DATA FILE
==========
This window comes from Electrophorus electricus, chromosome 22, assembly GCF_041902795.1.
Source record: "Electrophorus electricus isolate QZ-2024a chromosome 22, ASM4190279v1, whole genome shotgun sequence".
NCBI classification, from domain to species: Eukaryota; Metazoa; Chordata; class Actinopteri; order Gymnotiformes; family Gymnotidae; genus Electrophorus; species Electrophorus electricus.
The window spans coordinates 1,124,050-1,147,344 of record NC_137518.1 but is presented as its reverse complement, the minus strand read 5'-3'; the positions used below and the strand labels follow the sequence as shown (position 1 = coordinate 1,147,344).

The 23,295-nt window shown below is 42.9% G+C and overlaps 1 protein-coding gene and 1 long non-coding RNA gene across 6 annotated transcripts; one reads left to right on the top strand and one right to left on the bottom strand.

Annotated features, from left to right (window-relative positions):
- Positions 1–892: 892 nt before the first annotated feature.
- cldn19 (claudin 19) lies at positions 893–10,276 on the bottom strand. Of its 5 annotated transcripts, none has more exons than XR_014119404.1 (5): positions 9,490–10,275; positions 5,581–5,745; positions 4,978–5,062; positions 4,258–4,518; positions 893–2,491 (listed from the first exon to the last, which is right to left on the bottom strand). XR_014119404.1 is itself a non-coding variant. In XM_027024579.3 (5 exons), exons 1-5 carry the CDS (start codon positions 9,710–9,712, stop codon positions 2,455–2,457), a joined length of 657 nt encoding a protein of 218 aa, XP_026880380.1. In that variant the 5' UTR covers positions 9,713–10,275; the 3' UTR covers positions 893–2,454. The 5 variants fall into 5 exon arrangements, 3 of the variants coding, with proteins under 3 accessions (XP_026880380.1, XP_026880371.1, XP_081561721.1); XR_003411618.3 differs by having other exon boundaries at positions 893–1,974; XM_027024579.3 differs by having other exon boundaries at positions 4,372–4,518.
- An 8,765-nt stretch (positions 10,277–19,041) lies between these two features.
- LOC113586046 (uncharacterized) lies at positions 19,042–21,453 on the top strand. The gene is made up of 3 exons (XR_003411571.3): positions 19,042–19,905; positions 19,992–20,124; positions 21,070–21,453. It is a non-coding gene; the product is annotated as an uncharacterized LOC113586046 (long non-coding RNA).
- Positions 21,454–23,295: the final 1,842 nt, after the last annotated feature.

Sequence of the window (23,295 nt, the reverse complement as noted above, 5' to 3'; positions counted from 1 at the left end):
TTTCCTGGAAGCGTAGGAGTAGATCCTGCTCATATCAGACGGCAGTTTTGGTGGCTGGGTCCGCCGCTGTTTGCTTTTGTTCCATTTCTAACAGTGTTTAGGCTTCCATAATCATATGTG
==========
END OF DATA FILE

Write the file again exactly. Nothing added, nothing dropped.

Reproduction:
This window comes from Electrophorus electricus, chromosome 22, assembly GCF_041902795.1.
Source record: "Electrophorus electricus isolate QZ-2024a chromosome 22, ASM4190279v1, whole genome shotgun sequence".
NCBI classification, from domain to species: Eukaryota; Metazoa; Chordata; class Actinopteri; order Gymnotiformes; family Gymnotidae; genus Electrophorus; species Electrophorus electricus.
The window spans coordinates 1,124,050-1,147,344 of record NC_137518.1 but is presented as its reverse complement, the minus strand read 5'-3'; the positions used below and the strand labels follow the sequence as shown (position 1 = coordinate 1,147,344).

The 23,295-nt window shown below is 42.9% G+C and overlaps 1 protein-coding gene and 1 long non-coding RNA gene across 6 annotated transcripts; one reads left to right on the top strand and one right to left on the bottom strand.

Annotated features, from left to right (window-relative positions):
- Positions 1–892: 892 nt before the first annotated feature.
- cldn19 (claudin 19) lies at positions 893–10,276 on the bottom strand. Of its 5 annotated transcripts, none has more exons than XR_014119404.1 (5): positions 9,490–10,275; positions 5,581–5,745; positions 4,978–5,062; positions 4,258–4,518; positions 893–2,491 (listed from the first exon to the last, which is right to left on the bottom strand). XR_014119404.1 is itself a non-coding variant. In XM_027024579.3 (5 exons), exons 1-5 carry the CDS (start codon positions 9,710–9,712, stop codon positions 2,455–2,457), a joined length of 657 nt encoding a protein of 218 aa, XP_026880380.1. In that variant the 5' UTR covers positions 9,713–10,275; the 3' UTR covers positions 893–2,454. The 5 variants fall into 5 exon arrangements, 3 of the variants coding, with proteins under 3 accessions (XP_026880380.1, XP_026880371.1, XP_081561721.1); XR_003411618.3 differs by having other exon boundaries at positions 893–1,974; XM_027024579.3 differs by having other exon boundaries at positions 4,372–4,518.
- An 8,765-nt stretch (positions 10,277–19,041) lies between these two features.
- LOC113586046 (uncharacterized) lies at positions 19,042–21,453 on the top strand. The gene is made up of 3 exons (XR_003411571.3): positions 19,042–19,905; positions 19,992–20,124; positions 21,070–21,453. It is a non-coding gene; the product is annotated as an uncharacterized LOC113586046 (long non-coding RNA).
- Positions 21,454–23,295: the final 1,842 nt, after the last annotated feature.

Sequence of the window (23,295 nt, the reverse complement as noted above, 5' to 3'; positions counted from 1 at the left end):
TTTCCTGGAAGCGTAGGAGTAGATCCTGCTCATATCAGACGGCAGTTTTGGTGGCTGGGTCCGCCGCTGTTTGCTTTTGTTCCATTTCTAACAGTGTTTAGGCTTCCATAATCATATGTG